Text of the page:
6355 Tags

wwii

20 Articles

View all...

Recently declassified records outline the psychological warfare aspect of D-Day

Recently declassified records outline the psychological warfare aspect of D-Day

Formerly TOP SECRET records in Central Intelligence Agency’s archives, only declassified in 2013, outline the Office of Strategic Services plan to wage psychological warfare against Nazi Germany ahead of the D-Day invasion.

Read More

CIA’s report on the "The World Situation in 1970" shows a shift in focus towards soft power

CIA’s report on the “The World Situation in 1970” shows a shift in focus towards soft power

The Central Intelligence Agency’s “The World Situation in 1970” report was a strange mixture of realistic concerns, candid admissions, and forced optimism. In one of its more realistically optimistic moments, the CIA reported that the Soviets believed “rational Americans” would want a stable Europe. In response, President Richard Nixon asked if anything could be done to “cause more trouble” instead.

Read More

Read the US Navy's 1975 guide to christening ships

Read the US Navy’s 1975 guide to christening ships

A copy of the US Navy’s 1975 guide to “Christening, Launching, and Commissioning” ships uncovered in the Central Intelligence Agency’s archives offers a fascinating history of the surprisingly rich tradition of ruining a perfectly good bottle of champagne.

Read More

The postcard that pitted the ACLU against the FBI

The postcard that pitted the ACLU against the FBI

The recently released Federal Bureau of Investigation file for former head of the American Civil Liberties Union Roger Baldwin document numerous times the groups came into conflict with each other. One notable incident, related to the Bureau’s wartime “Postal Censorship” program, led to a testy exchange between Baldwin and FBI Director J. Edgar Hoover after the Bureau investigated the writer and pioneering Libertarian Rose Wilder Lane over her comments on a postcard.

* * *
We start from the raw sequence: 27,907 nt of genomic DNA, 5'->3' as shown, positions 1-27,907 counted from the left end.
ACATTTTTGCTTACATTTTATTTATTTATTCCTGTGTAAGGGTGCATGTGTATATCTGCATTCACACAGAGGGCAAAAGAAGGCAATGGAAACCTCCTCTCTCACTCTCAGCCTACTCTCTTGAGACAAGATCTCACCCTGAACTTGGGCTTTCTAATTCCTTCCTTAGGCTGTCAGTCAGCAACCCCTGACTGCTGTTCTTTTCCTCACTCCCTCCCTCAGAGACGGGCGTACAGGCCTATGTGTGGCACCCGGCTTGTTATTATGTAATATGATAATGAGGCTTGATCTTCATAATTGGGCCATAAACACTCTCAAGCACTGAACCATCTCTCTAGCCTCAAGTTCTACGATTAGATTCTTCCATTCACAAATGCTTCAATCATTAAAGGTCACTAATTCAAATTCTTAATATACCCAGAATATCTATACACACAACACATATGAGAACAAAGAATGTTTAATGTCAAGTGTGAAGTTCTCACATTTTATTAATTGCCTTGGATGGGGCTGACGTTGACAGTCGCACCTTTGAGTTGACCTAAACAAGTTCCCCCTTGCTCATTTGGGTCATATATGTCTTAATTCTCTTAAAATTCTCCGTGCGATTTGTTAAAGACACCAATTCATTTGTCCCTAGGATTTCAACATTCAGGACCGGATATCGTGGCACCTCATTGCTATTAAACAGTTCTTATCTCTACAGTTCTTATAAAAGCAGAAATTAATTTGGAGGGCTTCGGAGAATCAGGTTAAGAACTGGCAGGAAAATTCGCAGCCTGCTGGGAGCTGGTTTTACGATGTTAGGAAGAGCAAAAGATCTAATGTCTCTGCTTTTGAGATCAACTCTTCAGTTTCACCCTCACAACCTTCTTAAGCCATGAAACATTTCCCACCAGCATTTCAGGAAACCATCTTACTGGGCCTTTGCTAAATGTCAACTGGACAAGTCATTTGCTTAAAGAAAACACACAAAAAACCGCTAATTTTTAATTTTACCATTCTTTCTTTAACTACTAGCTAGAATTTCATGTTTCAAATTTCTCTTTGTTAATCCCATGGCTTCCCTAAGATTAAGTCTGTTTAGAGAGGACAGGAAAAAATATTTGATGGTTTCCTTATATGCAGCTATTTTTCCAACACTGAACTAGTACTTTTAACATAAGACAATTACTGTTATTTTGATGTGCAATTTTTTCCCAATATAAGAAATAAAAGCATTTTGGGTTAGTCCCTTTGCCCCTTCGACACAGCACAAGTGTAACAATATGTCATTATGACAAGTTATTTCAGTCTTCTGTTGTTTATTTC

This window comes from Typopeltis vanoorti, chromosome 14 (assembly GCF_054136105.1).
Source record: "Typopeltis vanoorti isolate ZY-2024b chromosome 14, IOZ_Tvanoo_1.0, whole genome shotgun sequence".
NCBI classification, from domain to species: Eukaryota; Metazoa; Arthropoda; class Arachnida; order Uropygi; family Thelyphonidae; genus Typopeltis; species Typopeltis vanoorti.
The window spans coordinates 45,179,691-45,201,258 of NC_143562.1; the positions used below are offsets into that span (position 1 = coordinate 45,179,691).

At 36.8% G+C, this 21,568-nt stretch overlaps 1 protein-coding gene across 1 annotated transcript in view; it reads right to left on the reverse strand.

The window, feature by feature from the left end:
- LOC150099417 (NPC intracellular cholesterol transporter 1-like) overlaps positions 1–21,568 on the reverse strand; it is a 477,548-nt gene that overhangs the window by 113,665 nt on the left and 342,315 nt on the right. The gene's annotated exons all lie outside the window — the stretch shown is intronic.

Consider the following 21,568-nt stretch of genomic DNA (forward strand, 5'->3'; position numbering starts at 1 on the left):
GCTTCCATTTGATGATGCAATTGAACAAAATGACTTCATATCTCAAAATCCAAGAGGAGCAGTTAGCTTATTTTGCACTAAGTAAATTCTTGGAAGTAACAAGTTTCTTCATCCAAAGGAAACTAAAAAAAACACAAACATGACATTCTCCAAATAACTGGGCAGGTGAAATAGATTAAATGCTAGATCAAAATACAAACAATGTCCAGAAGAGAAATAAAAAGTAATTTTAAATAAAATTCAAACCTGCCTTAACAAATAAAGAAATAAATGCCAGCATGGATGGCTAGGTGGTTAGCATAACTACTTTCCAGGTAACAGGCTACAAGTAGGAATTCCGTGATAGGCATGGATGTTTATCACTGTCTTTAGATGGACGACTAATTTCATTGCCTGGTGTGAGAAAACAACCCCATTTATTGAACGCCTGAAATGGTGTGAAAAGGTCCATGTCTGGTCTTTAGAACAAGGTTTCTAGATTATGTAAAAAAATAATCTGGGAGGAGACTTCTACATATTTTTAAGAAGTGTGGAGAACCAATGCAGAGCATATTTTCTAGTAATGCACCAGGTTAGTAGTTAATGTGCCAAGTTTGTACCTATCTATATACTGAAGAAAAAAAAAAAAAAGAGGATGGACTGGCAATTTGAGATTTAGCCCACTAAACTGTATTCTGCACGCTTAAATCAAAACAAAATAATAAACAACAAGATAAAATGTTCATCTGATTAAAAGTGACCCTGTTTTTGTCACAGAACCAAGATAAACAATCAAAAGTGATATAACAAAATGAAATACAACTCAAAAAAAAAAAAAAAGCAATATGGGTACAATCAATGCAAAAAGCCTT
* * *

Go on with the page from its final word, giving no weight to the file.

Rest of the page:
Read More

CIA internal history blamed interagency conflicts on the National Security Act being "purposefully vague"

CIA internal history blamed interagency conflicts on the National Security Act being “purposefully vague”

As part of MuckRock’s ongoing project to declassify and collect internal Central Intelligence Agency histories, the Agency recently released a copy of the history on coordination between inbetween intelligence agencies in the aftermath of World War II. The history outlines various “turf wars,” some which predate the Agency itself, which were the result of disagreements about what the law said and who had what responsibilities. According to the history, many of these disagreements and differing interpretations stemmed directly or indirectly from the language of the National Security Act of 1947, which both established and empowered the CIA, as being “purposefully vague.”

Read More